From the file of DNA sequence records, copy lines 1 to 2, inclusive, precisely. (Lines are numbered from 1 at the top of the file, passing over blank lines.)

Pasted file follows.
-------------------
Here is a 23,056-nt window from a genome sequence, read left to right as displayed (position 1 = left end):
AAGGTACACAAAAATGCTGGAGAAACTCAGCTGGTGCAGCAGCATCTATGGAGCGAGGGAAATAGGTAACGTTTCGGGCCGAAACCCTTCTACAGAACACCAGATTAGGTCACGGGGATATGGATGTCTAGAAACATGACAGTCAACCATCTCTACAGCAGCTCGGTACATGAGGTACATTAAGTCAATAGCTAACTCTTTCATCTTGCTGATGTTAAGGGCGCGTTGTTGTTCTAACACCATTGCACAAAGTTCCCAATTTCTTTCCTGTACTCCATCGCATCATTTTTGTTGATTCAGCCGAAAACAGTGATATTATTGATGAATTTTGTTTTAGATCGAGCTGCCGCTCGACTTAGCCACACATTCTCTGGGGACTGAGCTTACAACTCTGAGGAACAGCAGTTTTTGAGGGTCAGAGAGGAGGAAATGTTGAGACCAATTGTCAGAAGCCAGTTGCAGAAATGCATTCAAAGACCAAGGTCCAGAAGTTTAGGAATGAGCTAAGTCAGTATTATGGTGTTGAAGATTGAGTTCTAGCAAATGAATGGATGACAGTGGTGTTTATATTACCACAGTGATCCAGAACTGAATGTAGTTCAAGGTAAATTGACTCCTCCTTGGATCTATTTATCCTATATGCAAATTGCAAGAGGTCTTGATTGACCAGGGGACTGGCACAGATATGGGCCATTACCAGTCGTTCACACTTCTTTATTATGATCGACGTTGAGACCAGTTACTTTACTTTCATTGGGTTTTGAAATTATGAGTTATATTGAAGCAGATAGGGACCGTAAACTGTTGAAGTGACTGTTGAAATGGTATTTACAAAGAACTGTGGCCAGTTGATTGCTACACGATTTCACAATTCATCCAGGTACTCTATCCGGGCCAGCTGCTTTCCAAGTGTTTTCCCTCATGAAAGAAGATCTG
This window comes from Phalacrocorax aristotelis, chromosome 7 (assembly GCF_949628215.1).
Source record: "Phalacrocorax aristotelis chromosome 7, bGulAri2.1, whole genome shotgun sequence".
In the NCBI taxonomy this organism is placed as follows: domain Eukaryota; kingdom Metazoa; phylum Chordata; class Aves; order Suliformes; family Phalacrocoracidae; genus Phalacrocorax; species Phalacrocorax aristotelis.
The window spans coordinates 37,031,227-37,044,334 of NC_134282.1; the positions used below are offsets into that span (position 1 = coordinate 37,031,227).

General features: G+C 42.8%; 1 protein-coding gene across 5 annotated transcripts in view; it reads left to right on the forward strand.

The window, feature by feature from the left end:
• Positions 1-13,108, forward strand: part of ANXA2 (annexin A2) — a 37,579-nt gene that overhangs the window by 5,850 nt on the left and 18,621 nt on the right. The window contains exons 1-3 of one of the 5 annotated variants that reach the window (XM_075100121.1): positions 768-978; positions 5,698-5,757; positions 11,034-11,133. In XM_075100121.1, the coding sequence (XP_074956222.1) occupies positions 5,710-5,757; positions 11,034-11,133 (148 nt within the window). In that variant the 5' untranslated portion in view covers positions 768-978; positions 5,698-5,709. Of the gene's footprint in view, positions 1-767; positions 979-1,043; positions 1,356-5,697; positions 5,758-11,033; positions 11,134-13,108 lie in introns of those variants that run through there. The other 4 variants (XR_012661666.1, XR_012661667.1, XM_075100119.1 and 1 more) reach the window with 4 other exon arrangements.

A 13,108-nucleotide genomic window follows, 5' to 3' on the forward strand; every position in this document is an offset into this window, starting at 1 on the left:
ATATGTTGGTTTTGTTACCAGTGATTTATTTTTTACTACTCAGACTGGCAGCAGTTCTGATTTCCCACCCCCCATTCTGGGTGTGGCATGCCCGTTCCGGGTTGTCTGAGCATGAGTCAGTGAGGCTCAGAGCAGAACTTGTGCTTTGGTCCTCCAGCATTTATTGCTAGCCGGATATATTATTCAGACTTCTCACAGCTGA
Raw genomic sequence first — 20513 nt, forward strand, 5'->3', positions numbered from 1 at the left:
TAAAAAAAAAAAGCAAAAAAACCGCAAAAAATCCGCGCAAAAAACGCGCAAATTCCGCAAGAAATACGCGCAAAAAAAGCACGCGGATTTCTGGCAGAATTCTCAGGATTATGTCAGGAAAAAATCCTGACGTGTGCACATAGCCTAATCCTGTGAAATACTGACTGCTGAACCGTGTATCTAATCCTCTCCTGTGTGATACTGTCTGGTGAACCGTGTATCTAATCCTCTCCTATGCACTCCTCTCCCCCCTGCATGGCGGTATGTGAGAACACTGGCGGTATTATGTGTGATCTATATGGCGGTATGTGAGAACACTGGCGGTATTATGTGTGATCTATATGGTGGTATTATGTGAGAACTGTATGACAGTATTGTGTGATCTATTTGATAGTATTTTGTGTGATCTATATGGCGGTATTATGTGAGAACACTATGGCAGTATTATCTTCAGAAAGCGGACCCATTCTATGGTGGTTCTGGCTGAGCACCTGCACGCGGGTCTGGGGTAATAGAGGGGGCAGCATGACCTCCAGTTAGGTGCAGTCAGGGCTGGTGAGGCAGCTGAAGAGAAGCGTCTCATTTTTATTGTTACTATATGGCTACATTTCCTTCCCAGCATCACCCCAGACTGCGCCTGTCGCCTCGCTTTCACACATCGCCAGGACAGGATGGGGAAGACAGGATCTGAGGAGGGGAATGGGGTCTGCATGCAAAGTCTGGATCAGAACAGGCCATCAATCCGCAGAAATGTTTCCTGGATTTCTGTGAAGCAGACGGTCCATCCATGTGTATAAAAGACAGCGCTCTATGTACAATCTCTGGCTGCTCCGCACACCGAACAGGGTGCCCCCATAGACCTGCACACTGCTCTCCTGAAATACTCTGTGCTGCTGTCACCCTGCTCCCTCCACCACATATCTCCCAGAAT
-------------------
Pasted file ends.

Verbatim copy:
Here is a 23,056-nt window from a genome sequence, read left to right as displayed (position 1 = left end):
AAGGTACACAAAAATGCTGGAGAAACTCAGCTGGTGCAGCAGCATCTATGGAGCGAGGGAAATAGGTAACGTTTCGGGCCGAAACCCTTCTACAGAACACCAGATTAGGTCACGGGGATATGGATGTCTAGAAACATGACAGTCAACCATCTCTACAGCAGCTCGGTACATGAGGTACATTAAGTCAATAGCTAACTCTTTCATCTTGCTGATGTTAAGGGCGCGTTGTTGTTCTAACACCATTGCACAAAGTTCCCAATTTCTTTCCTGTACTCCATCGCATCATTTTTGTTGATTCAGCCGAAAACAGTGATATTATTGATGAATTTTGTTTTAGATCGAGCTGCCGCTCGACTTAGCCACACATTCTCTGGGGACTGAGCTTACAACTCTGAGGAACAGCAGTTTTTGAGGGTCAGAGAGGAGGAAATGTTGAGACCAATTGTCAGAAGCCAGTTGCAGAAATGCATTCAAAGACCAAGGTCCAGAAGTTTAGGAATGAGCTAAGTCAGTATTATGGTGTTGAAGATTGAGTTCTAGCAAATGAATGGATGACAGTGGTGTTTATATTACCACAGTGATCCAGAACTGAATGTAGTTCAAGGTAAATTGACTCCTCCTTGGATCTATTTATCCTATATGCAAATTGCAAGAGGTCTTGATTGACCAGGGGACTGGCACAGATATGGGCCATTACCAGTCGTTCACACTTCTTTATTATGATCGACGTTGAGACCAGTTACTTTACTTTCATTGGGTTTTGAAATTATGAGTTATATTGAAGCAGATAGGGACCGTAAACTGTTGAAGTGACTGTTGAAATGGTATTTACAAAGAACTGTGGCCAGTTGATTGCTACACGATTTCACAATTCATCCAGGTACTCTATCCGGGCCAGCTGCTTTCCAAGTGTTTTCCCTCATGAAAGAAGATCTG